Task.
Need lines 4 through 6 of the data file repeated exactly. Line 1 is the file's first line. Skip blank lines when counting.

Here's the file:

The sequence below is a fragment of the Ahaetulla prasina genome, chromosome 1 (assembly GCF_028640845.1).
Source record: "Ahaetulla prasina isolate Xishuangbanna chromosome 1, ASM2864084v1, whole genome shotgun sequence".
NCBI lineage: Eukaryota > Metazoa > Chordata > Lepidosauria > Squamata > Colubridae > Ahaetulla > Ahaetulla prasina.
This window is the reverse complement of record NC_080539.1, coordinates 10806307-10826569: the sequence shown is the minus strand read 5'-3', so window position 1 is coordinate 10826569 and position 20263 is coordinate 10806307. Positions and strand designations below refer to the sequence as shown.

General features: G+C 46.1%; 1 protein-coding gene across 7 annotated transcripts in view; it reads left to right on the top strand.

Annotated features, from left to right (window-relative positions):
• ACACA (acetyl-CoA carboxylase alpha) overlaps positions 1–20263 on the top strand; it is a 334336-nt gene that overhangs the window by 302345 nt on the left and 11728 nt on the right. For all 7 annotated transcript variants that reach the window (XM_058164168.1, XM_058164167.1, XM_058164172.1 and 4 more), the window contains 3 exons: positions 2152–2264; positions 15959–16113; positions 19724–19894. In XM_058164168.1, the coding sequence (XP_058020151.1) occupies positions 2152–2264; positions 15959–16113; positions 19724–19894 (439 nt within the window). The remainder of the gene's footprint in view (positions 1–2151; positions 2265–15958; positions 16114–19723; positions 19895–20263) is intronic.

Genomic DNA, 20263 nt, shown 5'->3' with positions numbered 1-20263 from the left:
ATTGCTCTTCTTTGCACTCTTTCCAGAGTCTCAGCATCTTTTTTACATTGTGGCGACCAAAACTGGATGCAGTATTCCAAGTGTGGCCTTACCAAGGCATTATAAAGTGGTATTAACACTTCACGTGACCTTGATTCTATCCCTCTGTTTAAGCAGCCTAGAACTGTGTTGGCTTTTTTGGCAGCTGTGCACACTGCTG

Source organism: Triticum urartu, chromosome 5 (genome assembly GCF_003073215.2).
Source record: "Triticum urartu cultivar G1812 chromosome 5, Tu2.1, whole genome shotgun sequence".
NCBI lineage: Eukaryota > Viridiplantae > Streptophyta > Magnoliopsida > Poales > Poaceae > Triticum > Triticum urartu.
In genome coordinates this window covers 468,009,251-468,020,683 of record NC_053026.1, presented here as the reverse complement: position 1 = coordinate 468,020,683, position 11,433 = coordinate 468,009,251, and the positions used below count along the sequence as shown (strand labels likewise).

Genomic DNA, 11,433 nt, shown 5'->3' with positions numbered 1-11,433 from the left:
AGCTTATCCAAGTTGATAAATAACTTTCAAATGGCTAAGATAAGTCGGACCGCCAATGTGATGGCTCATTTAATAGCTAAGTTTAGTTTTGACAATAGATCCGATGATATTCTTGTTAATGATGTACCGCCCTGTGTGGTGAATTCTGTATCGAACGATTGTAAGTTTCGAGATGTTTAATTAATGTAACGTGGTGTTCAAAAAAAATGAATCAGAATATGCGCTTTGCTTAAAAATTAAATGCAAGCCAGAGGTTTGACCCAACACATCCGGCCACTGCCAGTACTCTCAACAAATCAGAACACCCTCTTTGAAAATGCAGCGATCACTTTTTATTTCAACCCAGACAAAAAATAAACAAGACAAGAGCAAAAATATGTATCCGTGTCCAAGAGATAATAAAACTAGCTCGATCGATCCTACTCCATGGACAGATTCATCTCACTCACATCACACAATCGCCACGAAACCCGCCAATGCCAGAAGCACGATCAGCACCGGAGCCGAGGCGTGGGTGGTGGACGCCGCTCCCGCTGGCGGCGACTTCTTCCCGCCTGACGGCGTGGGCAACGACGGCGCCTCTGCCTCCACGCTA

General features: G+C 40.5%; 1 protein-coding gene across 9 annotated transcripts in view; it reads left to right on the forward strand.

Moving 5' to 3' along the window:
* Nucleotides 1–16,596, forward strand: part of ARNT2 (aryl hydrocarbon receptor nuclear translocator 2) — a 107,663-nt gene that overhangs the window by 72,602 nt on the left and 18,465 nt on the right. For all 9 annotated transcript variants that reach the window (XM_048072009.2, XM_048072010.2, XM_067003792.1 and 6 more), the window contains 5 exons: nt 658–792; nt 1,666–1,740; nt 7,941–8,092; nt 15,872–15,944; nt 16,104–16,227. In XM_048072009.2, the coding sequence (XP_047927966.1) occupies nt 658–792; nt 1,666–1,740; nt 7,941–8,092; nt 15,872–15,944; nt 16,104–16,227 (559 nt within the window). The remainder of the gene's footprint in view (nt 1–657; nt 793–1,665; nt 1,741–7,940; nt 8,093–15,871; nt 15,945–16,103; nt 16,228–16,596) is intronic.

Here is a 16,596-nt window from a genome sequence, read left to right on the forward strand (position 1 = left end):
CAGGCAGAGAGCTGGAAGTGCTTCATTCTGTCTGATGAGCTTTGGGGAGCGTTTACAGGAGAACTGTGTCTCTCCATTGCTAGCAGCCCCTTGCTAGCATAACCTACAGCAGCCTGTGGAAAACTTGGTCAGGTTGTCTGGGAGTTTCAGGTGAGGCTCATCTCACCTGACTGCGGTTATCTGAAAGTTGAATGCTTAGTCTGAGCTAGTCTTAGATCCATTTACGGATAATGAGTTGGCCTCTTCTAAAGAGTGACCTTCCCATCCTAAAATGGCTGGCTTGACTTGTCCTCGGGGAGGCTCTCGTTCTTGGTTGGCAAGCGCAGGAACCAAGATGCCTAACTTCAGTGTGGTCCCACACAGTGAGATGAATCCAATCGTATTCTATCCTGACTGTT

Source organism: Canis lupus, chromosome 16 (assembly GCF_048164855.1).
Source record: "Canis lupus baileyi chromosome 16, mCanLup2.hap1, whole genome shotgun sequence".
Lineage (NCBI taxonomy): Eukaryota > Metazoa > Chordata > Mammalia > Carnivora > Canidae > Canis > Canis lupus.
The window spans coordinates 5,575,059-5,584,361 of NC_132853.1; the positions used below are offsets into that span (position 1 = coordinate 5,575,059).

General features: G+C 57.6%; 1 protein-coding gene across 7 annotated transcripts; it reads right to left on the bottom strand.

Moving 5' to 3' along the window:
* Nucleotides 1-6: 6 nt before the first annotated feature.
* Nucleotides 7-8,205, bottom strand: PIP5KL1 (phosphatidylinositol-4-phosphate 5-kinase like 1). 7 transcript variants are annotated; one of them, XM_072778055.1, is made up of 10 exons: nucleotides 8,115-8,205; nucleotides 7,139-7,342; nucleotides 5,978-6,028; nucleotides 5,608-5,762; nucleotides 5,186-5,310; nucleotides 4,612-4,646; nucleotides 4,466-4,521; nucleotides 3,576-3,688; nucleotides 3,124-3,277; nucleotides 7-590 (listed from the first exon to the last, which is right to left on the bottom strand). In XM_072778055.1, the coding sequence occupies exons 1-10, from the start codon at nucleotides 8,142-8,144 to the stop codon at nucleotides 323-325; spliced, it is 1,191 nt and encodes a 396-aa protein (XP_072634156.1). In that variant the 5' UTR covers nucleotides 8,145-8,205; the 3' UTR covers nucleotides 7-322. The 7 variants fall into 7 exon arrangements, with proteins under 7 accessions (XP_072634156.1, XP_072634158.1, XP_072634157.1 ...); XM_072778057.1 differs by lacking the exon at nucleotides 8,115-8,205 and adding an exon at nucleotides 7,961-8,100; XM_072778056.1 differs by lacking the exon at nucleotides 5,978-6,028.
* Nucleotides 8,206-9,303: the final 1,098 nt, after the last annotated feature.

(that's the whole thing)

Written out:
This window is the reverse complement of record NC_080539.1, coordinates 10806307-10826569: the sequence shown is the minus strand read 5'-3', so window position 1 is coordinate 10826569 and position 20263 is coordinate 10806307. Positions and strand designations below refer to the sequence as shown.

General features: G+C 46.1%; 1 protein-coding gene across 7 annotated transcripts in view; it reads left to right on the top strand.

Annotated features, from left to right (window-relative positions):